Continuing with the example, assume that the event is later rectified so that communication with DTM 355 in LN 365 is restored. If guaranteed message delivery is used, the transactions which had not been sent across communication network 330 due to the event would have been stored, for example in a guaranteed delivery database, and automatically delivered once the event is rectified. Alternatively or in addition if sequence numbers are tracked, the transactions which had not been replicated across network 300 due to the event could after the event rectification be synchronized through automatic synchronization. Alternatively or in addition, the transaction which had not been replicated across network 300 due to the event could after the event rectification be synchronized through manual synchronization. For example in one embodiment with both guaranteed delivery and sequence numbers, the transactions stored for guaranteed delivery are delivered for replication after the event rectification, and a check is made that the order of delivery is an acceptable order of execution and if not automatic synchronization is performed (for example by comparing sequence numbers and requesting missing transactions as described above with respect to method 600). In this described embodiment, only if both guaranteed delivery and automatic synchronization can not be performed properly is manual synchronization performed to fix network 300. Continuing with this embodiment, the transactions which had only been updated in both databases 380 and 320 (TK 395 and NY 325) during the communication blockage event can after event rectification be replicated in database 360. Similarly, if there had been updates to database 360 (LN 365) for synchronized data transactions during the communication blockage event, after event rectification these transactions can be replicated in databases 380 and 320.

FIG. 7 is a flowchart of a method for installing network 300, according to an embodiment of the present invention. In this embodiment it is assumed that prior to the development of databases 320,360, and 380 which have at least some of data thereof synchronized, data is maintained in various production databases. The invention is not bound by the specific stages or order of the stages illustrated and discussed with reference to FIG. 7. It should also be noted that alternative embodiments can include only selected stages from the illustrated embodiment of FIG. 7 and/or additional stages not illustrated in FIG. 7.

In stage 702, the data which is included in various production databases and which will be synchronized across network 300 is prepared. Preparation of the synchronized data can include one or more of the following inter-alia: addition of primary table(s), addition of primary location column(s), addition of a DTM flag column (identifying synchronized data), identification of key entities for synchronized data, assignment of primary locations for the synchronized data and/or for identified key entities, the addition of an OCA and/or concurrentStamp field(s)/column(s) to synchronized table(s) of data, and the establishment of rules for how transactions are to be handled including which data will be updated, how the primary location for data will be determined, and how cross-region data conflicts will be resolved (for example by determining precedence or splitting the transaction).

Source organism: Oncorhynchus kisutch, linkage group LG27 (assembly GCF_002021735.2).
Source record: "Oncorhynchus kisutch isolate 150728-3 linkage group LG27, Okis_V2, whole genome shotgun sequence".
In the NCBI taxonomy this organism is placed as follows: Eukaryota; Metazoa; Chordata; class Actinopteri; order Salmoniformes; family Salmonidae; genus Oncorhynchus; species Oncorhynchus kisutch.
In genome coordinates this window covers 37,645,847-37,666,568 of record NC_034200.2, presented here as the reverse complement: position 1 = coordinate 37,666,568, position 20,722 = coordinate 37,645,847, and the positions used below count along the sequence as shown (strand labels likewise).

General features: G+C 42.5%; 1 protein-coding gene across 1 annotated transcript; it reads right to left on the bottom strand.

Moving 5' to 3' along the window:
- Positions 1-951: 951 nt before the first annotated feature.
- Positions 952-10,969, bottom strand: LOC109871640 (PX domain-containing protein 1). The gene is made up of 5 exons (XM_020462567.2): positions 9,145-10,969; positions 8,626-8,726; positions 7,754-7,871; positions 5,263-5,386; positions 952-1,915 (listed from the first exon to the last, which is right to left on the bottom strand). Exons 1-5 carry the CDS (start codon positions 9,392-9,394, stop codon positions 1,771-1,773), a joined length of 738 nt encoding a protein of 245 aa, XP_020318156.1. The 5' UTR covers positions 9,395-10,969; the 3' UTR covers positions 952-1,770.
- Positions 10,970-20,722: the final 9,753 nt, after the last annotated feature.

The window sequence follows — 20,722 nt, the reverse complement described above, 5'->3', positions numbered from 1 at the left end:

In one embodiment, the development of (at least partially synchronized) databases 320, 360 and 380 require minimal code and database changes. For example in this embodiment, only a few tables, a few columns and/or a few rules may need to be added to the data already existing in the various production databases.

In stage 704, the various production databases are merged to create a synchronized database (database migration).

In one embodiment, database migration stage 704 includes the following stages. In the first stage copies are created of all production databases. Then scripts are run to upgrade the database structure and to load static data from original sources. In the second stage, data which will be installed (replicated) in databases 320, 360 and 380 is first migrated to a temporary database. Migration scripts ensure that entities (for example user, company, account, portfolio, etc) are globally unique and that relationships between entities are preserved. In the third stage data from the temporary database is copied out to new versions of the database in each location (i.e. to databases 320, 360 and 380). In the fourth stage freestanding data, for example FX deals will be copied directly from the original version of the database for that location. In one embodiment once database migration has occurred, the primary key and any unique key fields for synchronized data should be the same for corresponding records in all locations, the corresponding OCA values for all synchronized data should be the same, and data which is supposed to be synchronized should be completely synchronized.

Optionally to ensure proper migration, one or more of the following verifications inter-alia can be made in optional stage 706: table owners visually inspect each table after migration or spot check some tables, scripts for each table can be run comparing source to destination, and another means for comparing source and destination databases can be used, such as user acceptance tests.

In one embodiment, once migration has occurred, one or more of the following inter-alia are enforced: there is restricted access to databases 320, 360 and 380, new columns to DTM tables cannot be null unless DTM clients are updated to handle the new columns, no updates to synchronized data are allowed via direct SQL (although reading data through direct SQL is allowable), and no updates to properties updated by DTM are allowed via direct SQL.

In optional stage 708 integration of DTM with existing applications occurs. Examples of integration includes one or more of the following inter-alia: integration of an existing administration tool with DTM, integration of DTM within a single dealer electronic execution system, and integration of DTM with an existing API Layer interface to execute SQL scripts against DTM.

While the invention has been described with respect to a limited number of embodiments, it will be appreciated that it is not thus limited and that many variations, modifications, improvements and other applications of the invention will now be apparent to the reader.

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Classifications
U.S. Classification707/652, 705/35, 707/648
International ClassificationG06Q40/00, G06F7/00, G06F17/00
Cooperative ClassificationG06Q40/02, G06Q20/3224, G06Q40/00
European ClassificationG06Q40/02, G06Q40/00, G06Q20/3224